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Slay LA Ride Report: A 26 Miles Urban Ride Through LA’s Greenbelts

Part 1 || words by Morgan Bernard

For most riders, navigating the streets of Los Angeles would be akin to riding in the seventh circle of hell. However, it’s no secret that Los Angeles is surrounded by nature. Most of us are too busy sitting in traffic to notice. There are pockets of wilderness in every direction, from the Pacific Coast and the Santa Monica Mountains to the Hollywood Hills and the snowcapped peaks in the distant San Gabriel Range. The team at Fix Manufacturing stumbled upon some information that made an LA ride not just possible but appealing. LA’s various greenbelts were initially intended to be connected by a now long abandoned subway system. The 1925 Pacific Railway was conceptualized to relieve LA traffic and connect the city with a massive network of subways and railways. Ultimately, the plan was squashed by opposition from auto industry heavies, but much of the infrastructure for the rail system had already been built and still exists today. While the rail system is long forgotten, the various staircases, alleyways, and bridges built to support it remain today and bisect LA’s busiest neighborhoods, linking LA’s various parks in navigable urban trails. 

So, the inaugural Slay LA ride was born. In the spirit of the 1925 Pacific Railway, the ride began with a train ride from Laguna Beach to Union Station in Los Angeles. The team set off with over a dozen riders, including Fix Manufacturing founder Tony Zentil, Hans Rey, Brian Lopes, Troy Lee, and the Laguna RADS. The ride had its fair share of difficulties, but sticking to the strict Union Station train schedule was perhaps the most challenging aspect of the day. 

mountain biking thru olvera street los angelesBrian Lopes and Hans Rey navigating the tight alleys of Olvera Street

As soon as the train arrived at Union Station, we descended on the crowds of travelers, steering through the busy station on two wheels. From Union Station, we carefully continued down Olvera Street. We rode slowly down the narrow brick road, where street vendors lined the path, selling everything from piñatas to Rams jerseys. From there, we entered Chinatown and rode past the mighty Bruce Lee statue under a canopy of paper lanterns before crossing the Harbor Freeway on a pedestrian bridge. Then, after a winding road, riders entered Elysian Park and traded pavement for trail. 

mountain biking thru chinatown los angelesChinatown

The riding in Elysian Park was better than expected but had its share of challenges. The narrow trail traced the edge of a bluff overlooking the I-5, and the rest of Los Angeles worlds away below. The climb was steady, except for the few stray boulders and branches. The descent was fast and free until the team were forced to dismount to navigate a muddy creek. The occasional day hiker was another obstacle that kept riders on their toes. We are happy to report that no collisions occurred during the inaugural Slay LA ride.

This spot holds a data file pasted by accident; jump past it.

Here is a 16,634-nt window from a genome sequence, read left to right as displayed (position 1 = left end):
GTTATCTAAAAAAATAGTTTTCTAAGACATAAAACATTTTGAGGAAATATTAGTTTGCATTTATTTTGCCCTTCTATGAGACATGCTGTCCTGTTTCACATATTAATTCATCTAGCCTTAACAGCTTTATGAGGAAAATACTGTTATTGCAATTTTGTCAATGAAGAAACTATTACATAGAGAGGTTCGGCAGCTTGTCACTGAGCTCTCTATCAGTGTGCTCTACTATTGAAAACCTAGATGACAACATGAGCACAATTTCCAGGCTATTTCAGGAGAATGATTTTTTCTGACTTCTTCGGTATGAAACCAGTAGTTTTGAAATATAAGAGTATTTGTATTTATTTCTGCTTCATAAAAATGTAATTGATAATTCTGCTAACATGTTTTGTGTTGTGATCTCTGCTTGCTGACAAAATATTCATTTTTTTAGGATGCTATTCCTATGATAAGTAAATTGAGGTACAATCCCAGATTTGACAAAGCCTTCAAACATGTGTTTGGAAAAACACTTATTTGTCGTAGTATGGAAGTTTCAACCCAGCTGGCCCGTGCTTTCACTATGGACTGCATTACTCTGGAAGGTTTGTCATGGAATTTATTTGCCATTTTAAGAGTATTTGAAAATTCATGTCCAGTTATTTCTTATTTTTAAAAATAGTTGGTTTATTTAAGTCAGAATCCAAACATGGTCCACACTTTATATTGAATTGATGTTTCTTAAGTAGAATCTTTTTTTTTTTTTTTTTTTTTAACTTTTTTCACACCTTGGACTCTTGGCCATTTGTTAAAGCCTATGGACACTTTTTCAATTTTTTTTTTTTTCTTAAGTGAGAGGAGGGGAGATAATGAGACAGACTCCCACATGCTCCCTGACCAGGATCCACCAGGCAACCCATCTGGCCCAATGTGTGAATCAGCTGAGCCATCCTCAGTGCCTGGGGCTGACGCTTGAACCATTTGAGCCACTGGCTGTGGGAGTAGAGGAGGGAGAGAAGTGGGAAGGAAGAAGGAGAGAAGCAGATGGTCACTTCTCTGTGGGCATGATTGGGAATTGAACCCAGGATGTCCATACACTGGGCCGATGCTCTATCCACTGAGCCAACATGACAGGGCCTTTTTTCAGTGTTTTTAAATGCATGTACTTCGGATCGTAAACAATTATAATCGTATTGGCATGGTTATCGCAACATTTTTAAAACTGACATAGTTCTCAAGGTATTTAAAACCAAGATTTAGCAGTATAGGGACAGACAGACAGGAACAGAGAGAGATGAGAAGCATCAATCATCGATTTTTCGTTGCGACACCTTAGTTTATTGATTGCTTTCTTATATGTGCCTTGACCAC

The ride continued west From Elysian Park in rapid descent along Pacific Railway staircases that cut through the hillside residential area of Echo Park. Some sets of stairs were more friendly to descend than others. Occasionally, a sharp right-hand turn or a narrow mailbox-lined staired alley would slow the group. What goes up must come down, and vice versa, so after our quick urban descent, we faced an uphill climb up several flights of steep stairs, which required dismounting and climbing up on foot for a portion of the climb. Stairs led to more stairs, fenced pathways, and narrow, residential-lined alleyways. Eventually, our tires found trail again in Silver Lake. 

singletrack mountain biking green foliageGreen and loamy hidden LA singletrack

After a speedy descent down a wood-lined trail and a jarring several hundred-foot stair ride, riders circumnavigated the south portion of Silver Lake before meeting back up with our hidden urban trail yet again. From Silver Lake, the ride mainly continued downhill and went off without a hitch. To the dismay of many concerned homeowners and backdoor ring cameras throughout the LA area, riders wheelied down alleyways and took stair rides in stride until the crew stopped for lunch. After a quick bite, the riders set off rushing through streets, trails, and alleyways of LA in a race against the Union Station train schedule. 

mountain biking down staircase los angelesWatch out for that truck full of fertilizer!

Stay tuned for Slay LA Part II.